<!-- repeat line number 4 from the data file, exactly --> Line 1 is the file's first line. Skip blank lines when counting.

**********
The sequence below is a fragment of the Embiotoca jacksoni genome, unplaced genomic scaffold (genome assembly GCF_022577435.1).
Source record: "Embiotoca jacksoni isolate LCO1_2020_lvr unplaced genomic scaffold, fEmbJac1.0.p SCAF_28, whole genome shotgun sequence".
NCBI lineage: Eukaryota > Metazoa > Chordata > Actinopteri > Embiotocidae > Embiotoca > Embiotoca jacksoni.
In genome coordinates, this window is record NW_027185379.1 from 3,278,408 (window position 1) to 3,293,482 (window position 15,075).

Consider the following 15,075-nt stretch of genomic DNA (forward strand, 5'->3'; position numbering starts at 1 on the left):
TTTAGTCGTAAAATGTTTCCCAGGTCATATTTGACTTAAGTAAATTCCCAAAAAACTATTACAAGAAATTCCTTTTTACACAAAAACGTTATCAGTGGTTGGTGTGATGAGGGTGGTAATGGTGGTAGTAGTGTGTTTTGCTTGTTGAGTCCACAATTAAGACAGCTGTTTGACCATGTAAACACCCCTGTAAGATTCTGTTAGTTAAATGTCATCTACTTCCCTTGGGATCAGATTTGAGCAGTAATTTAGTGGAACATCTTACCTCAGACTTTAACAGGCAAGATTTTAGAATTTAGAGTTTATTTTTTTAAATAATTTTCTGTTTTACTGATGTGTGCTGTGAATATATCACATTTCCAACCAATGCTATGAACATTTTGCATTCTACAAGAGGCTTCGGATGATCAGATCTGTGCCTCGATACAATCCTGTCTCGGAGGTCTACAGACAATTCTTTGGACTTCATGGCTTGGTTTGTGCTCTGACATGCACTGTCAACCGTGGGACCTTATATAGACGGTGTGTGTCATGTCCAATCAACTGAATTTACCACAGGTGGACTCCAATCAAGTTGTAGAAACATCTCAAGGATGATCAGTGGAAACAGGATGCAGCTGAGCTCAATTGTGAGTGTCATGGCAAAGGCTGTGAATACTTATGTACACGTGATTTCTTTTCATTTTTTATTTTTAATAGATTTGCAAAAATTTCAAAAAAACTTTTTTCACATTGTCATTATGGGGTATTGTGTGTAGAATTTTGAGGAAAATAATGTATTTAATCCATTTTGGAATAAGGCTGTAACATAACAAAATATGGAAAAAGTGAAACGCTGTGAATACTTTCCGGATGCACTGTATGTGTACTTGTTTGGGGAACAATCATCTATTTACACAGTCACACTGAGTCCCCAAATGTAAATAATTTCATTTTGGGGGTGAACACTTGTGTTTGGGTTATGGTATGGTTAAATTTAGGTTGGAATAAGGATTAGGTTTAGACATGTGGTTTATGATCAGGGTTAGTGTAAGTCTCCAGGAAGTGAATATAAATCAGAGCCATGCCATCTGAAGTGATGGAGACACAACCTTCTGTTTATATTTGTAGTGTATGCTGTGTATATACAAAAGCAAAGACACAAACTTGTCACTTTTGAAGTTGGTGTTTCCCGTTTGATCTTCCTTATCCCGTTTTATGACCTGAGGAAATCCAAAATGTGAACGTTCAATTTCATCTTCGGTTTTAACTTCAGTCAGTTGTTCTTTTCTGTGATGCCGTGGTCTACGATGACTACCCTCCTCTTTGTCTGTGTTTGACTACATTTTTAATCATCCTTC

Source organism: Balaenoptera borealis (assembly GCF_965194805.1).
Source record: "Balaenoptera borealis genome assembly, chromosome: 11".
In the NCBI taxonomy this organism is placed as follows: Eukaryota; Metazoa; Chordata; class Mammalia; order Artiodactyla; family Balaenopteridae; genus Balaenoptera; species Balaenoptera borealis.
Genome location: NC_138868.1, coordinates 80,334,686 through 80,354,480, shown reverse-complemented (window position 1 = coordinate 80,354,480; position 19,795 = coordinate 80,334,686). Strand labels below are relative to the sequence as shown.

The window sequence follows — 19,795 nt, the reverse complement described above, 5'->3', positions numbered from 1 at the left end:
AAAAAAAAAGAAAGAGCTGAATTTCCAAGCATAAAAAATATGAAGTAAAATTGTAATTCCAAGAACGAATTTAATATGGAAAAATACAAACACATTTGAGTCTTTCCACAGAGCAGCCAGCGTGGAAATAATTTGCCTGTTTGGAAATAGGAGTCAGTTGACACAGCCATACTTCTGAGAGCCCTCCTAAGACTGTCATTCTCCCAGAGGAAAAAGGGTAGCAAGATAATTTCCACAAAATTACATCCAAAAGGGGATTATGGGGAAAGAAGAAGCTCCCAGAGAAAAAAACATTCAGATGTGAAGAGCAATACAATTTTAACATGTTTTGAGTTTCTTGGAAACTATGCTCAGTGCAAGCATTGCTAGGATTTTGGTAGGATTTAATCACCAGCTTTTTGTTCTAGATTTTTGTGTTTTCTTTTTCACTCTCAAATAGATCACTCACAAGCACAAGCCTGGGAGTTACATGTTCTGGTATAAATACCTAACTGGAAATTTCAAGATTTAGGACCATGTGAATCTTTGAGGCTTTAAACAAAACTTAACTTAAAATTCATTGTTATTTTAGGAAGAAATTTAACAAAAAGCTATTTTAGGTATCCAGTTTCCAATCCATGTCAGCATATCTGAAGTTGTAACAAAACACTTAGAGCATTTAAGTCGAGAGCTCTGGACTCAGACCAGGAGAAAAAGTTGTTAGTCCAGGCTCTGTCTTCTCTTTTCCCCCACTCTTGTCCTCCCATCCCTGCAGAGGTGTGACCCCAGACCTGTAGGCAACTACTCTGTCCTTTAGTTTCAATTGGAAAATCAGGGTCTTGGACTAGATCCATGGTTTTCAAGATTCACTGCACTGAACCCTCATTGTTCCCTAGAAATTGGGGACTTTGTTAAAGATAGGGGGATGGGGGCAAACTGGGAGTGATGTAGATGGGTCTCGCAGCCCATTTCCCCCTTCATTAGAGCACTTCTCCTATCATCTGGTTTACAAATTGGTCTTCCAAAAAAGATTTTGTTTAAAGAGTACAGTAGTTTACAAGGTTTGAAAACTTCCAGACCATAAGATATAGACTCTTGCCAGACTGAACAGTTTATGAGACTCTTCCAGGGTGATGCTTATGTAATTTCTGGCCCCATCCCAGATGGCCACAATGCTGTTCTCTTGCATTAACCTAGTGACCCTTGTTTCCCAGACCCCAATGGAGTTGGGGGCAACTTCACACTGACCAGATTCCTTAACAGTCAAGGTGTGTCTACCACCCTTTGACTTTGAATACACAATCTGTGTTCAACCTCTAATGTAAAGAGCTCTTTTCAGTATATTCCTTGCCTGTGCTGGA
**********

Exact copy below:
In genome coordinates, this window is record NW_027185379.1 from 3,278,408 (window position 1) to 3,293,482 (window position 15,075).